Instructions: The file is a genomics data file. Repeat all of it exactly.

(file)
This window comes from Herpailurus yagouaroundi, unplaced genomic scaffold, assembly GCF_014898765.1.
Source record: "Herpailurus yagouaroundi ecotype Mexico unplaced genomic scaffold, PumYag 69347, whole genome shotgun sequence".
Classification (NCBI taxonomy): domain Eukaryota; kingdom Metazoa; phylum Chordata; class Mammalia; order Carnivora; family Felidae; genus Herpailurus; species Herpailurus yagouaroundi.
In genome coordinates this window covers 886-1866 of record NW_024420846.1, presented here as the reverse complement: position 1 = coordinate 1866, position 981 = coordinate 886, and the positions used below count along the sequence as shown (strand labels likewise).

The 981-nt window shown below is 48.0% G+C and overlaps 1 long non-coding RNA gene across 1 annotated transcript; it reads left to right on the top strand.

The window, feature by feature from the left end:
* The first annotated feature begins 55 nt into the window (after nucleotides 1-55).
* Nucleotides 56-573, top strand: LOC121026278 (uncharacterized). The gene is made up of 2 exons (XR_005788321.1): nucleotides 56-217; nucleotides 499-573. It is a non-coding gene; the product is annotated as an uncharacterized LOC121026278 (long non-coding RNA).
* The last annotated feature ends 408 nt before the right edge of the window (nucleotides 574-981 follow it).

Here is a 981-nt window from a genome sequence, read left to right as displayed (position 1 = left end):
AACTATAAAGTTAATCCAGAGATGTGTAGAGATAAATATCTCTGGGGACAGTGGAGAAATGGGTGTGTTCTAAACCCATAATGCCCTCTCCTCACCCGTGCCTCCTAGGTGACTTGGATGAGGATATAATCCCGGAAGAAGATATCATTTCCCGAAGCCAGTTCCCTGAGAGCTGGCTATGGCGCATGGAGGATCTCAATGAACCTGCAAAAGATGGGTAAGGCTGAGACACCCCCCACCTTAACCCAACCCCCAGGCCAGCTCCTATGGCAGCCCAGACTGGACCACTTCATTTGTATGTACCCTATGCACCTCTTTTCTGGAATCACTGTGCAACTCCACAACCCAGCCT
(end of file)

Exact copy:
This window comes from Herpailurus yagouaroundi, unplaced genomic scaffold, assembly GCF_014898765.1.
Source record: "Herpailurus yagouaroundi ecotype Mexico unplaced genomic scaffold, PumYag 69347, whole genome shotgun sequence".
Classification (NCBI taxonomy): domain Eukaryota; kingdom Metazoa; phylum Chordata; class Mammalia; order Carnivora; family Felidae; genus Herpailurus; species Herpailurus yagouaroundi.
In genome coordinates this window covers 886-1866 of record NW_024420846.1, presented here as the reverse complement: position 1 = coordinate 1866, position 981 = coordinate 886, and the positions used below count along the sequence as shown (strand labels likewise).

The 981-nt window shown below is 48.0% G+C and overlaps 1 long non-coding RNA gene across 1 annotated transcript; it reads left to right on the top strand.

The window, feature by feature from the left end:
* The first annotated feature begins 55 nt into the window (after nucleotides 1-55).
* Nucleotides 56-573, top strand: LOC121026278 (uncharacterized). The gene is made up of 2 exons (XR_005788321.1): nucleotides 56-217; nucleotides 499-573. It is a non-coding gene; the product is annotated as an uncharacterized LOC121026278 (long non-coding RNA).
* The last annotated feature ends 408 nt before the right edge of the window (nucleotides 574-981 follow it).

Here is a 981-nt window from a genome sequence, read left to right as displayed (position 1 = left end):
AACTATAAAGTTAATCCAGAGATGTGTAGAGATAAATATCTCTGGGGACAGTGGAGAAATGGGTGTGTTCTAAACCCATAATGCCCTCTCCTCACCCGTGCCTCCTAGGTGACTTGGATGAGGATATAATCCCGGAAGAAGATATCATTTCCCGAAGCCAGTTCCCTGAGAGCTGGCTATGGCGCATGGAGGATCTCAATGAACCTGCAAAAGATGGGTAAGGCTGAGACACCCCCCACCTTAACCCAACCCCCAGGCCAGCTCCTATGGCAGCCCAGACTGGACCACTTCATTTGTATGTACCCTATGCACCTCTTTTCTGGAATCACTGTGCAACTCCACAACCCAGCCT